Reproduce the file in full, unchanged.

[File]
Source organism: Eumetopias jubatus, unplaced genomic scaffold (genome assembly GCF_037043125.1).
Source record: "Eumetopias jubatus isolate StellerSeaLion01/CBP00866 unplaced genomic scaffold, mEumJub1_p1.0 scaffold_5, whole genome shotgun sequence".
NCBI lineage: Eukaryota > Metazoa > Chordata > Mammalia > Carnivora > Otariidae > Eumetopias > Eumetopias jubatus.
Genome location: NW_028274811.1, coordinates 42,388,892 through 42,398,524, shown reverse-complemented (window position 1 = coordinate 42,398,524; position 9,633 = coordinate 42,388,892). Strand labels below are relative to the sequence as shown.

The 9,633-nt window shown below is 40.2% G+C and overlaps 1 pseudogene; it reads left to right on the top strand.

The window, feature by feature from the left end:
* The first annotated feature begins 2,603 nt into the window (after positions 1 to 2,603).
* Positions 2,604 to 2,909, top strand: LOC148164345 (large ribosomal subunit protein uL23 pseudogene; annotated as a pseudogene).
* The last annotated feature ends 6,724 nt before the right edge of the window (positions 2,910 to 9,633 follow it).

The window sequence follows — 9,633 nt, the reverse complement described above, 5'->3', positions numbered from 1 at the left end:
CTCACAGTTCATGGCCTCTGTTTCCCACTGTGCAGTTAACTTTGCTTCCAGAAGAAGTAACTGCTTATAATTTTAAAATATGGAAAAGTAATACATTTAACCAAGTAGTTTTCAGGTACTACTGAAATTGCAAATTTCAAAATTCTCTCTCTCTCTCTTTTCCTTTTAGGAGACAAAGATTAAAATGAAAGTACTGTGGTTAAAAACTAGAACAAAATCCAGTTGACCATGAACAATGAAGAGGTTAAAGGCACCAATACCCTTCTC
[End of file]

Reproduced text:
Source organism: Eumetopias jubatus, unplaced genomic scaffold (genome assembly GCF_037043125.1).
Source record: "Eumetopias jubatus isolate StellerSeaLion01/CBP00866 unplaced genomic scaffold, mEumJub1_p1.0 scaffold_5, whole genome shotgun sequence".
NCBI lineage: Eukaryota > Metazoa > Chordata > Mammalia > Carnivora > Otariidae > Eumetopias > Eumetopias jubatus.
Genome location: NW_028274811.1, coordinates 42,388,892 through 42,398,524, shown reverse-complemented (window position 1 = coordinate 42,398,524; position 9,633 = coordinate 42,388,892). Strand labels below are relative to the sequence as shown.

The 9,633-nt window shown below is 40.2% G+C and overlaps 1 pseudogene; it reads left to right on the top strand.

The window, feature by feature from the left end:
* The first annotated feature begins 2,603 nt into the window (after positions 1 to 2,603).
* Positions 2,604 to 2,909, top strand: LOC148164345 (large ribosomal subunit protein uL23 pseudogene; annotated as a pseudogene).
* The last annotated feature ends 6,724 nt before the right edge of the window (positions 2,910 to 9,633 follow it).

The window sequence follows — 9,633 nt, the reverse complement described above, 5'->3', positions numbered from 1 at the left end:
CTCACAGTTCATGGCCTCTGTTTCCCACTGTGCAGTTAACTTTGCTTCCAGAAGAAGTAACTGCTTATAATTTTAAAATATGGAAAAGTAATACATTTAACCAAGTAGTTTTCAGGTACTACTGAAATTGCAAATTTCAAAATTCTCTCTCTCTCTCTTTTCCTTTTAGGAGACAAAGATTAAAATGAAAGTACTGTGGTTAAAAACTAGAACAAAATCCAGTTGACCATGAACAATGAAGAGGTTAAAGGCACCAATACCCTTCTC